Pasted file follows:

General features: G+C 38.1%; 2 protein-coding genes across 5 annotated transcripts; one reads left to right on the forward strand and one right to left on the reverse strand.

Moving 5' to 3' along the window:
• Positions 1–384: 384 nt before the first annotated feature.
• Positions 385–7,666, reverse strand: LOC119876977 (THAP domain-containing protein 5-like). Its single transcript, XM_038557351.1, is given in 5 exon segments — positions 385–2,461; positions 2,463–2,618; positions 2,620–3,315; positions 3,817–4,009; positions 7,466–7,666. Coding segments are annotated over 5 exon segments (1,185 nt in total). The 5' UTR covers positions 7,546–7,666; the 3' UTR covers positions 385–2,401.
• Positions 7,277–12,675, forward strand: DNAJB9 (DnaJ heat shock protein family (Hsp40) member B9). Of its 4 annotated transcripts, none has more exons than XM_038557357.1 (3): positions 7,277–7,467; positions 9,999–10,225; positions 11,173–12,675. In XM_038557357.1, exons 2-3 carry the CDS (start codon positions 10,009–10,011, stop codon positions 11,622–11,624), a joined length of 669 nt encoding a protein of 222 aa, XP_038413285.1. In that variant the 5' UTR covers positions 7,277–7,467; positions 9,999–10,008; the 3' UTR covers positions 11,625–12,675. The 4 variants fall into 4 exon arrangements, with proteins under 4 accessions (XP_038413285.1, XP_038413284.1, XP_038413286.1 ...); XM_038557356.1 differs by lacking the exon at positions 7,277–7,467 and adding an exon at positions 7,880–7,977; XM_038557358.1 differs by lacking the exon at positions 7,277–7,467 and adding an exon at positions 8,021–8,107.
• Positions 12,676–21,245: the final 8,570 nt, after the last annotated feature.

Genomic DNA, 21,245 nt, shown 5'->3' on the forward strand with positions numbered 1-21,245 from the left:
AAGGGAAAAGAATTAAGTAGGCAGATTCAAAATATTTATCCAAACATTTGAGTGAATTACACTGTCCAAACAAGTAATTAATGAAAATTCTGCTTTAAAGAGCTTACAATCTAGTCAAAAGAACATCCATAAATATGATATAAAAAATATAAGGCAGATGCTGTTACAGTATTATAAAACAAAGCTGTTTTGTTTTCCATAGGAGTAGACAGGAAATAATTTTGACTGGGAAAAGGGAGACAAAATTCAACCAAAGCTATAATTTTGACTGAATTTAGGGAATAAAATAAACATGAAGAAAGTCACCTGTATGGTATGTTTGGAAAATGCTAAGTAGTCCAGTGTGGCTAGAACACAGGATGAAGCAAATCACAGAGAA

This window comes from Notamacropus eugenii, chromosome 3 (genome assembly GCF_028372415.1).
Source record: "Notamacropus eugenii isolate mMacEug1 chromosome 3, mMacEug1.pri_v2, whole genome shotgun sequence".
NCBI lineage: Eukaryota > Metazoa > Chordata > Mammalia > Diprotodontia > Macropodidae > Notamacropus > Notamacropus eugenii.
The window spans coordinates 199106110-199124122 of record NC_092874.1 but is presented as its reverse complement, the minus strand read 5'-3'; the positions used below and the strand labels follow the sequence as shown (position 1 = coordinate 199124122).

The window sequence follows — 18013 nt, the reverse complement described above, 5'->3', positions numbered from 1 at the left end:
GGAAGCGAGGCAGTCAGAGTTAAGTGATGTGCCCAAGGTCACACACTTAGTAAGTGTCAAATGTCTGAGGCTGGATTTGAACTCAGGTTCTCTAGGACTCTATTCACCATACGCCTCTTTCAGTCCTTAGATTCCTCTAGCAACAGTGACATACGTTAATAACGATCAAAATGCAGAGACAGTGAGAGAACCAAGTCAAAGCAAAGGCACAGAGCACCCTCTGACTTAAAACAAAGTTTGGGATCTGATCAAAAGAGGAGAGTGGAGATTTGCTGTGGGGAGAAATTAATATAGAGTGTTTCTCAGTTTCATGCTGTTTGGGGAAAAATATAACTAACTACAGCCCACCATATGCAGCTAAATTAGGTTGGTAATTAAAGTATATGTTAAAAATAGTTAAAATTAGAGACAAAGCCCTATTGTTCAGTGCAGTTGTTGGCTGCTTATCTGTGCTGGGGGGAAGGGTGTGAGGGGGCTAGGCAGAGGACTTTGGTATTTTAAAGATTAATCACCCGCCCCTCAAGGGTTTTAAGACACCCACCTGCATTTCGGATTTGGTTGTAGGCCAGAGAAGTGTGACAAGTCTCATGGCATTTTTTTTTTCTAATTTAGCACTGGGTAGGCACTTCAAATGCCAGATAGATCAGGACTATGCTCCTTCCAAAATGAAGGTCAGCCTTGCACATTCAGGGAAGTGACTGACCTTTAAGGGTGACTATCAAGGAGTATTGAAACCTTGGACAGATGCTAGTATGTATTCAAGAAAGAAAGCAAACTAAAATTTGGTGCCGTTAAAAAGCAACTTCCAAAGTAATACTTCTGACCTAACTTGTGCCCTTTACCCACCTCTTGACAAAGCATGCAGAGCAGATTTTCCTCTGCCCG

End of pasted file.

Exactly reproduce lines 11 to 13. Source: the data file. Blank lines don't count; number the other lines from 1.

NCBI lineage: Eukaryota > Metazoa > Chordata > Mammalia > Diprotodontia > Macropodidae > Notamacropus > Notamacropus eugenii.
The window spans coordinates 199106110-199124122 of record NC_092874.1 but is presented as its reverse complement, the minus strand read 5'-3'; the positions used below and the strand labels follow the sequence as shown (position 1 = coordinate 199124122).

The window sequence follows — 18013 nt, the reverse complement described above, 5'->3', positions numbered from 1 at the left end: